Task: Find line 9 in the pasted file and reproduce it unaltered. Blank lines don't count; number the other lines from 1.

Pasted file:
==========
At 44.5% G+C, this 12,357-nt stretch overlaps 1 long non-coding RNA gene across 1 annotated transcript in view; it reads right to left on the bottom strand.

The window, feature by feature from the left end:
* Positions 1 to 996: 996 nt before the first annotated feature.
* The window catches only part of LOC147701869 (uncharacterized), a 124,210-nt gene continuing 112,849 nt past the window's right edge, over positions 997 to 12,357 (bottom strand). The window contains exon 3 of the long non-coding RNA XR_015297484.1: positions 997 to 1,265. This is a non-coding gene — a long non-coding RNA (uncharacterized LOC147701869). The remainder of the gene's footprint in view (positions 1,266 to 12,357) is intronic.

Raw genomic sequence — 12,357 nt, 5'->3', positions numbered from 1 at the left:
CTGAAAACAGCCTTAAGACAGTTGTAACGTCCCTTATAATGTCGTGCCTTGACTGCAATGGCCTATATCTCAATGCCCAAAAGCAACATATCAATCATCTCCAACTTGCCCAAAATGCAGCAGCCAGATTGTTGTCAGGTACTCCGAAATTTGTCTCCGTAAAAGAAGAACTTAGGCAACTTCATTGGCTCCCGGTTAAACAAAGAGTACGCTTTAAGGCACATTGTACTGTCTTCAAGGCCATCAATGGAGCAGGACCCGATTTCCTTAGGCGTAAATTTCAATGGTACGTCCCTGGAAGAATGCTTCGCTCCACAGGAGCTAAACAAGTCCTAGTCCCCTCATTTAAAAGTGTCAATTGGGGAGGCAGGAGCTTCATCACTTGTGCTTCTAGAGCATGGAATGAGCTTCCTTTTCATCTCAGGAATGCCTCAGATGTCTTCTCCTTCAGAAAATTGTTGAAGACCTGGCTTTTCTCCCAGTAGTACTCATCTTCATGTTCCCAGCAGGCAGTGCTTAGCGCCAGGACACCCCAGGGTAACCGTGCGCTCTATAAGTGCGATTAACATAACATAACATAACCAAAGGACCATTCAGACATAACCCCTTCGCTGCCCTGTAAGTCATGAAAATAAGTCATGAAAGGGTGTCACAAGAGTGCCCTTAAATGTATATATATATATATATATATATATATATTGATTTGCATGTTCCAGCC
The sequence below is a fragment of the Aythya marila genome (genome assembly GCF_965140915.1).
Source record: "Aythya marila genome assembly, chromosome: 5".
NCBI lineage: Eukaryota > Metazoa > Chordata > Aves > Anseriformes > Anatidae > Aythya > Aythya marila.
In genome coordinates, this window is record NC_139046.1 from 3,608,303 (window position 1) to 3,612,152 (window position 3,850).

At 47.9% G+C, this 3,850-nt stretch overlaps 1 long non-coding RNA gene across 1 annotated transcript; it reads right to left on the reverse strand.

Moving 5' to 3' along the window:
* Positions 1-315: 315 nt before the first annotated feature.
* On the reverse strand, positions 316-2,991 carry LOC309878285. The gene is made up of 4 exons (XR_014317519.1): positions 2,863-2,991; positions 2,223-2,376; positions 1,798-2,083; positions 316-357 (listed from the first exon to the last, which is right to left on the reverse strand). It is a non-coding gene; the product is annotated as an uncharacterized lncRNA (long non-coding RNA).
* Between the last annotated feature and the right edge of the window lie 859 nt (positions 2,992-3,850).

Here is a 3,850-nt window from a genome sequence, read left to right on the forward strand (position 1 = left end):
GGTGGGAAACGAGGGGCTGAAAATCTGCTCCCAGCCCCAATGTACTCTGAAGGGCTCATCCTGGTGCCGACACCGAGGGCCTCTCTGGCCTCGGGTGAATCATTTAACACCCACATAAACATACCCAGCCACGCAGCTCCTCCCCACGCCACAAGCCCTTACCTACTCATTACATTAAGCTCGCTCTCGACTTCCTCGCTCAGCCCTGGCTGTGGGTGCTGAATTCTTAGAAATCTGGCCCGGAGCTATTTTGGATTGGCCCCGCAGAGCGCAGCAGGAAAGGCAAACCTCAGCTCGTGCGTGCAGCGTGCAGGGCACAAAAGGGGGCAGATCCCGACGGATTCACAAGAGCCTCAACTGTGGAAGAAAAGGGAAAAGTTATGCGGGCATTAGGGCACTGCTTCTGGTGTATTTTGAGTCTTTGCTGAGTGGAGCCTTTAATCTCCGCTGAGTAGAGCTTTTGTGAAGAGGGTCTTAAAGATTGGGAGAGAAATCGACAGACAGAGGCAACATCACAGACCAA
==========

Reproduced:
NCBI lineage: Eukaryota > Metazoa > Chordata > Aves > Anseriformes > Anatidae > Aythya > Aythya marila.